The petite industrie, or handicraft industry, is an important source of income for many Haitians. Houses in the shantytowns around Port-au-Prince double as shops where artisans carve wood, weave cloth, or make a variety of other handicrafts to sell to tourists.
The rate of energy consumption in Haiti is among the lowest in the world. Other than private generators, the Péligre hydroelectric plant on the Artibonite River is the only local source of commercial energy. In 2003 Haiti produced 546 million kilowatt-hours, mostly by burning imported fossil fuels. Poor Haitians burn charcoal to supply heat at home.
|E||Currency, Banking, and Trade|
The gourde, consisting of 100 centimes, is the basic unit of currency in Haiti (40.40 gourdes equal U.S.$1; 2006 average). United States currency is recognized as legal tender. The national Bank of Haiti is government-owned and performs commercial and central bank functions. French, U.S., and Canadian banks operate on a small scale.
In the early 2000s Haiti’s major exports were coffee and assembled manufactured goods, such as electronics and clothing. The country’s chief imports were machinery and manufactured goods, food and beverages, fuel, and chemicals. The United States was Haiti’s primary trading partner. In 2000 exports were valued at $164 million and imports at $1.04 billion.
Haiti is a member of the Association of Caribbean States (ACS), a free-trade organization, and the Caribbean Community and Common Market (CARICOM), an organization that promotes regional unity and coordinates economic and foreign policy among Caribbean nations.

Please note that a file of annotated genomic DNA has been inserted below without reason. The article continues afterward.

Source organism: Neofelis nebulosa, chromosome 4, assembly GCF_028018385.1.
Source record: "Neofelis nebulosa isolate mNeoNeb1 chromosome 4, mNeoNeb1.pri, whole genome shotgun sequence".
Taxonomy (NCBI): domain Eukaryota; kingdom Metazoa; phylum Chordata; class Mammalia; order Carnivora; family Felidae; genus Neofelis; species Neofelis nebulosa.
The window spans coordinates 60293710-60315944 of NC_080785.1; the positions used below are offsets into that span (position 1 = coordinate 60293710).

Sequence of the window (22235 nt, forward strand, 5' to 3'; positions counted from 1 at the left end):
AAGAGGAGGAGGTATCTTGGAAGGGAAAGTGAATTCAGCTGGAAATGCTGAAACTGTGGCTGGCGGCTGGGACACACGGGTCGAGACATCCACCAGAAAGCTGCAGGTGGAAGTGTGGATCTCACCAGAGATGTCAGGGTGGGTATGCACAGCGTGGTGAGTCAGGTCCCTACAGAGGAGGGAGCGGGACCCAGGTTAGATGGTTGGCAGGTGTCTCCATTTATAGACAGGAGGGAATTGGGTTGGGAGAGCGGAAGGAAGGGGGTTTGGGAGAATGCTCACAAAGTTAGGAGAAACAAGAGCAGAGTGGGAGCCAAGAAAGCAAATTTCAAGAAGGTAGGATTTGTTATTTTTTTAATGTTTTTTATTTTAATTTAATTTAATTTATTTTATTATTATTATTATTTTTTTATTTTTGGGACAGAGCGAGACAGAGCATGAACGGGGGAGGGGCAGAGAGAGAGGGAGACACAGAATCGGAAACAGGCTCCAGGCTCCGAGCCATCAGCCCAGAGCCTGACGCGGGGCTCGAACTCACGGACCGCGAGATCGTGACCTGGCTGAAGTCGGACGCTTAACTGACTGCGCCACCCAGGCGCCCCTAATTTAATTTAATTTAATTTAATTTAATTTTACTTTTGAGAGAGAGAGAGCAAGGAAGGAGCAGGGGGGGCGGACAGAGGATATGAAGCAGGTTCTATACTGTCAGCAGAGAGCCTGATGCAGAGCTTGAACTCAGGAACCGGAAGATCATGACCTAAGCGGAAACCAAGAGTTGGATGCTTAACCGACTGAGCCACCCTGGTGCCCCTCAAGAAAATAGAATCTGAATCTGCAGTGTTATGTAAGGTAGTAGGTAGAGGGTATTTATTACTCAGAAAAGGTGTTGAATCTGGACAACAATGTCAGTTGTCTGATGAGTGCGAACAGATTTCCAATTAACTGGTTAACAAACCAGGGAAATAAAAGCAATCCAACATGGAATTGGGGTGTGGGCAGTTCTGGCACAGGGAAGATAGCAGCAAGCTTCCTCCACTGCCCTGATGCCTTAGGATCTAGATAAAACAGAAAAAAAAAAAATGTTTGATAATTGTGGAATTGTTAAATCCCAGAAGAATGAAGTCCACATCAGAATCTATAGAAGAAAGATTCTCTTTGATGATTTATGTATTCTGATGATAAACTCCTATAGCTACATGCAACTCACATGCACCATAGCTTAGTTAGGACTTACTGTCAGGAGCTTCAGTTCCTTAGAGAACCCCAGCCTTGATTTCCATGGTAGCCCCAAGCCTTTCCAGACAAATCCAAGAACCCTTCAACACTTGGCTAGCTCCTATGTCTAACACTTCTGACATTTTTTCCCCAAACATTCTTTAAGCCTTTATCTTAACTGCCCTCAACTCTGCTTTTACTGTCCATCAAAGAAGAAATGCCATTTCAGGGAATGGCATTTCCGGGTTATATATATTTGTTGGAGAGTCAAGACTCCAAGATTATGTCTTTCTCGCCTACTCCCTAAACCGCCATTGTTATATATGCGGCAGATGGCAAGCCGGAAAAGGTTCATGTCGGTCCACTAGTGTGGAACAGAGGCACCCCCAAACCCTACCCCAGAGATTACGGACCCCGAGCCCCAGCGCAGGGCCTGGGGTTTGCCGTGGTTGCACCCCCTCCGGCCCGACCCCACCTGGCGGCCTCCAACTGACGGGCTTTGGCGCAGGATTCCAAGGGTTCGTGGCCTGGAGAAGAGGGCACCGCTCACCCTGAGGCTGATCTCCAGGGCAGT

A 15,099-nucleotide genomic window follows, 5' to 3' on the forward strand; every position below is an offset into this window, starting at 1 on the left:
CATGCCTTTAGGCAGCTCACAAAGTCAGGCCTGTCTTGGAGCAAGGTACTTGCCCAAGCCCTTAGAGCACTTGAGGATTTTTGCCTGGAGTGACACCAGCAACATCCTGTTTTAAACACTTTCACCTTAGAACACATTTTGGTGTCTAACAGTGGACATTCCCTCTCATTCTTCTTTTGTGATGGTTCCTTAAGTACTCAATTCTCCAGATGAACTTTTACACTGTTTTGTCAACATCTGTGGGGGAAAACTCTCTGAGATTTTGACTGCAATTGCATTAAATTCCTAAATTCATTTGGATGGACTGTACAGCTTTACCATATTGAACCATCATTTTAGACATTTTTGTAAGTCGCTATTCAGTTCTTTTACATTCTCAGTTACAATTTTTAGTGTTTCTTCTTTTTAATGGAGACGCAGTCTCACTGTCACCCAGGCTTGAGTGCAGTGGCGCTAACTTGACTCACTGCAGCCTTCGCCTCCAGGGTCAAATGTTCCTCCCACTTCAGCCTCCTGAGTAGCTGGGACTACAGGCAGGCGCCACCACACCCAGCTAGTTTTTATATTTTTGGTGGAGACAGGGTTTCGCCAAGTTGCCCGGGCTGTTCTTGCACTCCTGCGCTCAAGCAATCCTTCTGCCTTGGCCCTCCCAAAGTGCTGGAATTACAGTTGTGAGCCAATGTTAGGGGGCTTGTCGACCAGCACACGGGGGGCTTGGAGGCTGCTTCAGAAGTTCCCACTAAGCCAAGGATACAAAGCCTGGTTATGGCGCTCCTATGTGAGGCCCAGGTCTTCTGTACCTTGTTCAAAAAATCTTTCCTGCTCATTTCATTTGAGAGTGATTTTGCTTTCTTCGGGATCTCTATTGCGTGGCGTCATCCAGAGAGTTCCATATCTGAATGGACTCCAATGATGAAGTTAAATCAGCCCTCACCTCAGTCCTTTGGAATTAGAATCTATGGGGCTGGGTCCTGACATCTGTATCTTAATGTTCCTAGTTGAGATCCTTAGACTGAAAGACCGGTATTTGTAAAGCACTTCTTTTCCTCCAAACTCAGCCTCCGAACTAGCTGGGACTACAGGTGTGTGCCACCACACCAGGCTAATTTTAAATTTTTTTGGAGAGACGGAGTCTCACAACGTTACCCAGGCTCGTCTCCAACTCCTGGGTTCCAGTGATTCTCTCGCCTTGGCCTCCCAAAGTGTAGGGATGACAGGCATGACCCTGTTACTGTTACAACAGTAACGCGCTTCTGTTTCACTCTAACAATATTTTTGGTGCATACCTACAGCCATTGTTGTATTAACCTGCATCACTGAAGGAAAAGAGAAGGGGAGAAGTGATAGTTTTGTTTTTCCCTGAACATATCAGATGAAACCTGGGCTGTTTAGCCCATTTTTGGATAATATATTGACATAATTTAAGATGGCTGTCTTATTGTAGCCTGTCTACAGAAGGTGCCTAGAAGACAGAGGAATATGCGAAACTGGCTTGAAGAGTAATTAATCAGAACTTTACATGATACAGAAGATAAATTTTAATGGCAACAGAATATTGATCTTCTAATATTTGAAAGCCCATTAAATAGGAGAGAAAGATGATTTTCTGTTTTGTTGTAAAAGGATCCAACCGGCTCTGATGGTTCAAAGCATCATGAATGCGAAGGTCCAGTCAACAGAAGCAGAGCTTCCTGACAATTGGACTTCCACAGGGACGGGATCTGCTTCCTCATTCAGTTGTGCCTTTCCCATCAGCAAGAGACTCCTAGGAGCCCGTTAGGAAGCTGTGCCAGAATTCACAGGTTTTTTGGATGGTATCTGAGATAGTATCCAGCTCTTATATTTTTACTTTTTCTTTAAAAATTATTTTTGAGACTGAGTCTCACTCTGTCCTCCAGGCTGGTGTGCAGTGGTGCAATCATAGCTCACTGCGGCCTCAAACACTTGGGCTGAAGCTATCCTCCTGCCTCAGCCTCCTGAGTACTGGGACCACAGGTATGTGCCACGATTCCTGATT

Haiti’s road network was built by U.S. Marines during the U.S. occupation of Haiti from 1915 to 1934. Of the 4,160 km (2,585 mi) of roads, only 24 percent are paved. Even main roads are in poor condition, and many bridges have become unusable. The country has one international airport in Port-au-Prince and nearly a dozen smaller airstrips throughout the nation. Domestic air service is provided by a government-owned airline.
Most of Haiti’s communications network is clustered in Port-au-Prince. International communications tend to be better than domestic. In 2000 there were 6 television sets and in 199753 radios in use for every 1,000 residents. Haiti had 17 telephone mainlines per 1,000 people in 2004. There were 2 daily newspapers in 2004, with an average circulation of about 20,000, or about 3 papers per 1,000 inhabitants. Most of the newspapers and broadcast stations are in Port-au-Prince, and these cater to the capital’s wealthier inhabitants.